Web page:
In an open letter posted in December 2008, FSF’s president Richard Stallman noted that "FSF has been talking with the Wikimedia Foundation, Creative Commons and the Software Freedom Law Center for a year" to plan the license-migration path. FSF has taken pains to ensure the transition is fairly and ethically conducted, and that changes respect the spirit of the license. A few months after the transition, it seems everything has gone smoothly and contributing right owners whose works are relicensed do not object enough to complain. If the implementation of the change proceeds as expected, it will be an extremely important victory for Creative Commons and the Free Culture movement.
|What is Creative Commons?|
Creative Commons is a non-profit organization dedicated to making it easier for people to share and build upon the work of others in a manner consistent with the rules of copyright. CC provides a set of licenses that help authors and right owners to change copyright’s “all rights reserved”-default to more permissive “some rights reserved.” CC is a parallel movement to Free and Open Source software movements. It is trying to create a creative atmosphere where asking permission is no longer necessary, because permission is already granted with the licenses. CC’s licenses are free to use and CC provides tools to mark creative works with the freedom the creator wants it to carry, so others can share, remix, use commercially, or any combination thereof.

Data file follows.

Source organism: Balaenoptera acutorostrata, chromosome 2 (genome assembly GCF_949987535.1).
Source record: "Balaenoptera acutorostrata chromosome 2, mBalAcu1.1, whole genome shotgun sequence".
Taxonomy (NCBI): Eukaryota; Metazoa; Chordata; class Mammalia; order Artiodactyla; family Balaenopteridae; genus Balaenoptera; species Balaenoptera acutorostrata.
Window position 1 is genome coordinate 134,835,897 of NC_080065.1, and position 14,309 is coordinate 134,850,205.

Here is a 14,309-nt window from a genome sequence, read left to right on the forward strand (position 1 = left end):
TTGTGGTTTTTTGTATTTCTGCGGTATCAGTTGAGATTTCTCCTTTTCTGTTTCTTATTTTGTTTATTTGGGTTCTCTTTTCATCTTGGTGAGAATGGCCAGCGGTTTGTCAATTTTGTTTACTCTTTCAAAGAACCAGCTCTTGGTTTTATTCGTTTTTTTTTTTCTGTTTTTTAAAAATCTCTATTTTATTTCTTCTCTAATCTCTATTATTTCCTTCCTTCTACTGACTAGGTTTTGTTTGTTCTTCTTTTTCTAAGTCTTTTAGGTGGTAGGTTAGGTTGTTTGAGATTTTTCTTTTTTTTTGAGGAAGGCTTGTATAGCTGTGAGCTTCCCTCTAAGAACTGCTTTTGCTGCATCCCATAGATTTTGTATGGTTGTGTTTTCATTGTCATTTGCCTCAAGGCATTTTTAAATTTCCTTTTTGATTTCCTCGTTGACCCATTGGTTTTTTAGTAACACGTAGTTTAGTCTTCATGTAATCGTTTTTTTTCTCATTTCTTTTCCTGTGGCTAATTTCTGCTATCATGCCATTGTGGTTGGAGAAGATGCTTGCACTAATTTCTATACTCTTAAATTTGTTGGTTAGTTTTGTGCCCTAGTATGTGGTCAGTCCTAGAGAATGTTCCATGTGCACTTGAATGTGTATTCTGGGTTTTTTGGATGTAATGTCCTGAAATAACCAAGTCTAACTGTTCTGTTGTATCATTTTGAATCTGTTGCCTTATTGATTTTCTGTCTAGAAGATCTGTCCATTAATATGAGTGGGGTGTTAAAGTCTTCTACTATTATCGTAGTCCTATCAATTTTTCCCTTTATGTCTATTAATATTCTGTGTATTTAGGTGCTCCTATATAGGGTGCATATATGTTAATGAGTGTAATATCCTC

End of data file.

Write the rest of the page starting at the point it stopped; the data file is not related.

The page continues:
While the movement originated in the U.S., it has grown to be a global one. CC licenses have been localized and translated to over 50 jurisdictions. CC has managed to become the de-facto standard of open content licensing. Google and Yahoo, among other search engines, support CC’s machine readable legal metadata, making the location of works easy. There are tens of millions of works licensed with CC licenses. Yahoo’s photo service Flickr hosts over 130 million CC-licensed photos. Amateur photographers are not alone; academia and open access publishers have welcomed CC with open arms.
While the open content movement provides a healthy alternative to restrictive copyright management, it is still commercially a marginal phenomenon. But, so was the open source movement for years before it became a multibillion dollar business.